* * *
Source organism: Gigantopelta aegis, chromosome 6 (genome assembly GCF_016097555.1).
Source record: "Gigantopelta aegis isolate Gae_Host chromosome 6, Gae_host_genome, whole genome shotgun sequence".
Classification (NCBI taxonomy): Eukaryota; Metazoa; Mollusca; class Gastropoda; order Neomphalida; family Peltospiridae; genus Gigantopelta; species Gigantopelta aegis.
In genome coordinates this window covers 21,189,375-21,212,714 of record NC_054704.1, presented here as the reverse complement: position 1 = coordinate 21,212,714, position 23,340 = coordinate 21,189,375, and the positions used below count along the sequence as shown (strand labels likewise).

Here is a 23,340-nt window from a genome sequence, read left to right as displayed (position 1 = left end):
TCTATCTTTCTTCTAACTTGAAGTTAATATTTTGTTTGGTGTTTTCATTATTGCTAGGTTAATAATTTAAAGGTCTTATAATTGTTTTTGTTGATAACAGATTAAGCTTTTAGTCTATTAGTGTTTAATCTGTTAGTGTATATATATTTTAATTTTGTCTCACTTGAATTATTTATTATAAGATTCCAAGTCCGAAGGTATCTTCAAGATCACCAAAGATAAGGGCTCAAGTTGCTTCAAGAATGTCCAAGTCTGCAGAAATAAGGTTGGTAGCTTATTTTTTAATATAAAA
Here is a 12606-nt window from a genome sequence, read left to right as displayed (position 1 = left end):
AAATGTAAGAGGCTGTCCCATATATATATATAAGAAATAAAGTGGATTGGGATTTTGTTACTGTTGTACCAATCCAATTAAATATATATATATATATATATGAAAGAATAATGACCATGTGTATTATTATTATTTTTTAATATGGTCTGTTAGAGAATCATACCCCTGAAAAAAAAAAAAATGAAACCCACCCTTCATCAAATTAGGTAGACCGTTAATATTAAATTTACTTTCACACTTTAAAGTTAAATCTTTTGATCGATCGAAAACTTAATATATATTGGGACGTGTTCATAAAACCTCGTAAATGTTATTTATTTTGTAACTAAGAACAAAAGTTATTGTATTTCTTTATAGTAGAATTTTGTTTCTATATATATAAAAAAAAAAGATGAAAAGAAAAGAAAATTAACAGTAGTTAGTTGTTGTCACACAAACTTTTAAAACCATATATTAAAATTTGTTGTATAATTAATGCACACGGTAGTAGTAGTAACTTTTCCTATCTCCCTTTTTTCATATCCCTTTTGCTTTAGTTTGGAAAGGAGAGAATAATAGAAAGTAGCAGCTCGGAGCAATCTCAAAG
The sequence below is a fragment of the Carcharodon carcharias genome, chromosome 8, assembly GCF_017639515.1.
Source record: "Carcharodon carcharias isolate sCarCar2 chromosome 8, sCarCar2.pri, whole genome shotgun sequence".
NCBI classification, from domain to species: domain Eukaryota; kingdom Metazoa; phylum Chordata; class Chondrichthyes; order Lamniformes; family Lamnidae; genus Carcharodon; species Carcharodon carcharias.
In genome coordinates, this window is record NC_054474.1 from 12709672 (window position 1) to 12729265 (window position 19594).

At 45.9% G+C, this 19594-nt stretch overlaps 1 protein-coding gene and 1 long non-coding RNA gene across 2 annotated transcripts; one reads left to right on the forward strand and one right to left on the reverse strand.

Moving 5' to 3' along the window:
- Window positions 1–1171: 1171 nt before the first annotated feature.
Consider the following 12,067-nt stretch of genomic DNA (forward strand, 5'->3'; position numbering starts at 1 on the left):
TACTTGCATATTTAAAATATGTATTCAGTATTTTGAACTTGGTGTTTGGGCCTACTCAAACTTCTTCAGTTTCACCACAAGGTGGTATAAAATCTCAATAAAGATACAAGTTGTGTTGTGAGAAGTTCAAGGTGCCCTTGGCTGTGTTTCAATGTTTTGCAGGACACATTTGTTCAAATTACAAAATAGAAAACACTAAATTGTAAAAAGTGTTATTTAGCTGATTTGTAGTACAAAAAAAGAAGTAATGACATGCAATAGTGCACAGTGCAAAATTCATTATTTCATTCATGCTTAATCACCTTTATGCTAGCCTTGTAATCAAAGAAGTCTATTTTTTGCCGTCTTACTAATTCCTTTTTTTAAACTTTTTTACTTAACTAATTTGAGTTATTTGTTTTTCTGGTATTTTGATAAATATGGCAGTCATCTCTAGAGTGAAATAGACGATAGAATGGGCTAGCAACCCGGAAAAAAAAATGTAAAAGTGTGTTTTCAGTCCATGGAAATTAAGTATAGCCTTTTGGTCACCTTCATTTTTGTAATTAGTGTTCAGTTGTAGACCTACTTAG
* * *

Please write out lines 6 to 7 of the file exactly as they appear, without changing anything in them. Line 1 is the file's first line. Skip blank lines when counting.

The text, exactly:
TCTATCTTTCTTCTAACTTGAAGTTAATATTTTGTTTGGTGTTTTCATTATTGCTAGGTTAATAATTTAAAGGTCTTATAATTGTTTTTGTTGATAACAGATTAAGCTTTTAGTCTATTAGTGTTTAATCTGTTAGTGTATATATATTTTAATTTTGTCTCACTTGAATTATTTATTATAAGATTCCAAGTCCGAAGGTATCTTCAAGATCACCAAAGATAAGGGCTCAAGTTGCTTCAAGAATGTCCAAGTCTGCAGAAATAAGGTTGGTAGCTTATTTTTTAATATAAAA
Here is a 12606-nt window from a genome sequence, read left to right as displayed (position 1 = left end):